Why Can't Helen Robinson Work
Why can't Helen Robinson get work in To Kill a Mockingbird?
In a town like Maycomb, Helen finds it almost impossible to find work. Helen needs to take care and provide for her children while her husband, Tom, awaits his court date. Most of the people in Maycomb don't want anything to do with his family. People in the town believed that he was guilty. Being a black person in this town was hard enough, but adding that your husband is going on trial for raping a white woman makes it impossible. Being accused of this type of crime means everyone is looking at Helen as if she is guilty as well.
Scout is starting to realize the way the town works. She knows that Helen is a good person, yet she is seeing people treat her as if she has committed a crime. Atticus has taken Tom's case, he believes that his innocent, but he is about the only one in town willing to help. People want to hold Helen accountable for what her husband is accused of doing. When Jem and Scout go to church with Calpurnia, they see the church taking up a collection for Helen. Scout knows these people don't have any money, yet here they are, coming together as a community, trying to help this poor woman. It is a great show of the differences between the town. The white folks don't want anything to do with Helen, yet the black community comes together to show their support of her and Tom. It is a great learning lesson for Scout.
Because Helen Robinson’s husband, Tom, has been accused of raping Mayella Ewell, the town doesn’t want anything to do with Helen because it would look as if they were sympathetic to Tom Robinson’s plight. Appearance is very important in Maycomb, and even Aunt Alexandra disagrees with Atticus for taking Tom’s case because of how it “looks." She is afraid of tarnishing the family name with Atticus’ heroic act. Scout and Jem also have to worry about Atticus, who is called derogatory names for his participation in the trial. Citizens of Maycomb do not want to be thought of as “nigger lovers," and therefore will not consider hiring Helen even though she and her family are desperate for work.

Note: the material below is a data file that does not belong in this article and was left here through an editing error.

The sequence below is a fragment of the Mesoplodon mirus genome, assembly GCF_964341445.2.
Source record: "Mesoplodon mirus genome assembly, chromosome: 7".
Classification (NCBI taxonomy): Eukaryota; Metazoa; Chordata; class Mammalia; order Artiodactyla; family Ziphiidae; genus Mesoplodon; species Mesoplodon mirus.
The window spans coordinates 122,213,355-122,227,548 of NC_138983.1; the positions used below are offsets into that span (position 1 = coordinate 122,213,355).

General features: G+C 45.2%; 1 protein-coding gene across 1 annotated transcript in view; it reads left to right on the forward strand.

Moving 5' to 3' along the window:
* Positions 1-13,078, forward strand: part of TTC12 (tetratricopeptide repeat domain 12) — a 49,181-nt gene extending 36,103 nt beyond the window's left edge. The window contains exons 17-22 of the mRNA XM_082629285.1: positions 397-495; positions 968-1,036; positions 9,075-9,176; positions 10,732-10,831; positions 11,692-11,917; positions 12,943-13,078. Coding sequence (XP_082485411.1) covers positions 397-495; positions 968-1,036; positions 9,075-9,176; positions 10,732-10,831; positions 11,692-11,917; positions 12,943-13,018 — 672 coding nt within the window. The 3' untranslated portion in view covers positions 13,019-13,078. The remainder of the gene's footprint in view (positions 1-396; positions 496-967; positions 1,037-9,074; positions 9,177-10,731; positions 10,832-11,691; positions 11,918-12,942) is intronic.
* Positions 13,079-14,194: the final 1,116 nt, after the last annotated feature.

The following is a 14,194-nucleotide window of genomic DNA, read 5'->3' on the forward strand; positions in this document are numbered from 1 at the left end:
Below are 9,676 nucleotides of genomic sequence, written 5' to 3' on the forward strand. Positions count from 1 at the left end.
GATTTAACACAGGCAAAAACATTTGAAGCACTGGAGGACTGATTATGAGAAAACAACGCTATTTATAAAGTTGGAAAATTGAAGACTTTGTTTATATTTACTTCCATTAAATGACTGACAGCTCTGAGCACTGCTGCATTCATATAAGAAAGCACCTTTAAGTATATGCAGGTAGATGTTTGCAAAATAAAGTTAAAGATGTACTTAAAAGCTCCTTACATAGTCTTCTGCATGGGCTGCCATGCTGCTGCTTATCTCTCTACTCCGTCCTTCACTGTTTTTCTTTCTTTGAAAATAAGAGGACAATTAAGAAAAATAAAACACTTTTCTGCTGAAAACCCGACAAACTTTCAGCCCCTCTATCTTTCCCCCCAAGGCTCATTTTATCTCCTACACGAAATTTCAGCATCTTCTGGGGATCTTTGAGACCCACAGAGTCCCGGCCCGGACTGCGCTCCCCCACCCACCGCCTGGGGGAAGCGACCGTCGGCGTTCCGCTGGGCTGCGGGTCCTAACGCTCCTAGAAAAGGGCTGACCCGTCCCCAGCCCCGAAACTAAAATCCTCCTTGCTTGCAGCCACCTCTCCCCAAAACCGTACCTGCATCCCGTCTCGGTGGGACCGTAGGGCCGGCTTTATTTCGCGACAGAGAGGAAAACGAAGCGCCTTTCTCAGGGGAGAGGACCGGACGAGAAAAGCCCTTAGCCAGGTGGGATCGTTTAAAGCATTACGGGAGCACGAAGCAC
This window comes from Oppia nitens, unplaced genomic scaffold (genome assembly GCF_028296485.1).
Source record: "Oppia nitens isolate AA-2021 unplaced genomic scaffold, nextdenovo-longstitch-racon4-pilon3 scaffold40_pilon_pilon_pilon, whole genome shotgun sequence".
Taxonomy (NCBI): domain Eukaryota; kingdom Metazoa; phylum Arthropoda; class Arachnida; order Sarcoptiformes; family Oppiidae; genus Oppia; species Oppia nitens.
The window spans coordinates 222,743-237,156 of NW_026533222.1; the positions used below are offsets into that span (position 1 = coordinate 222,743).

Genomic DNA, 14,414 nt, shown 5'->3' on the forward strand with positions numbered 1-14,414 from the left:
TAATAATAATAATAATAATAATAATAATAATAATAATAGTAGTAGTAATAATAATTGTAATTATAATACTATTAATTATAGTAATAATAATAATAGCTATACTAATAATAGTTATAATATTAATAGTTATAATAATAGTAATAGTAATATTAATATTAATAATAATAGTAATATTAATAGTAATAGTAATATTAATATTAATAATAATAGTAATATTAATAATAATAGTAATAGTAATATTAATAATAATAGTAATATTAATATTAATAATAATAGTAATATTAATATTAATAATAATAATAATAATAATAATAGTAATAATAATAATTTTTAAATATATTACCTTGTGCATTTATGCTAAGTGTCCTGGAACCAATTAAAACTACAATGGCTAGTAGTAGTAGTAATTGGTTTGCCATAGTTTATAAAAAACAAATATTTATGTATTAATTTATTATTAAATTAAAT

Bob Ewell is also harassing Helen Robinson. He follows her around town and calls her names. People in Maycomb may also fear Bob Ewell and what he is capable of doing.
It’s unfortunate that Tom’s assumed “guilt” trickles down to affect his family in the racist society of Maycomb.
Helen Robinson, Tom's wife, can't get work because no white employers want to have anything to do with Tom or his kin, due to the circumstances of the charges (that Tom, a black man, raped a white woman). Although Reverend Sykes explains to the congregation that Helen can't leave her children alone while Tom is in jail, Scout realizes this is not necessarily true. She knows that many field workers take their children with them, putting them "in whatever shade there was" while the parents worked (usually the cotton fields). Calpurnia finally explained that
"Folks aren't anxious to have anything to do with any of his family."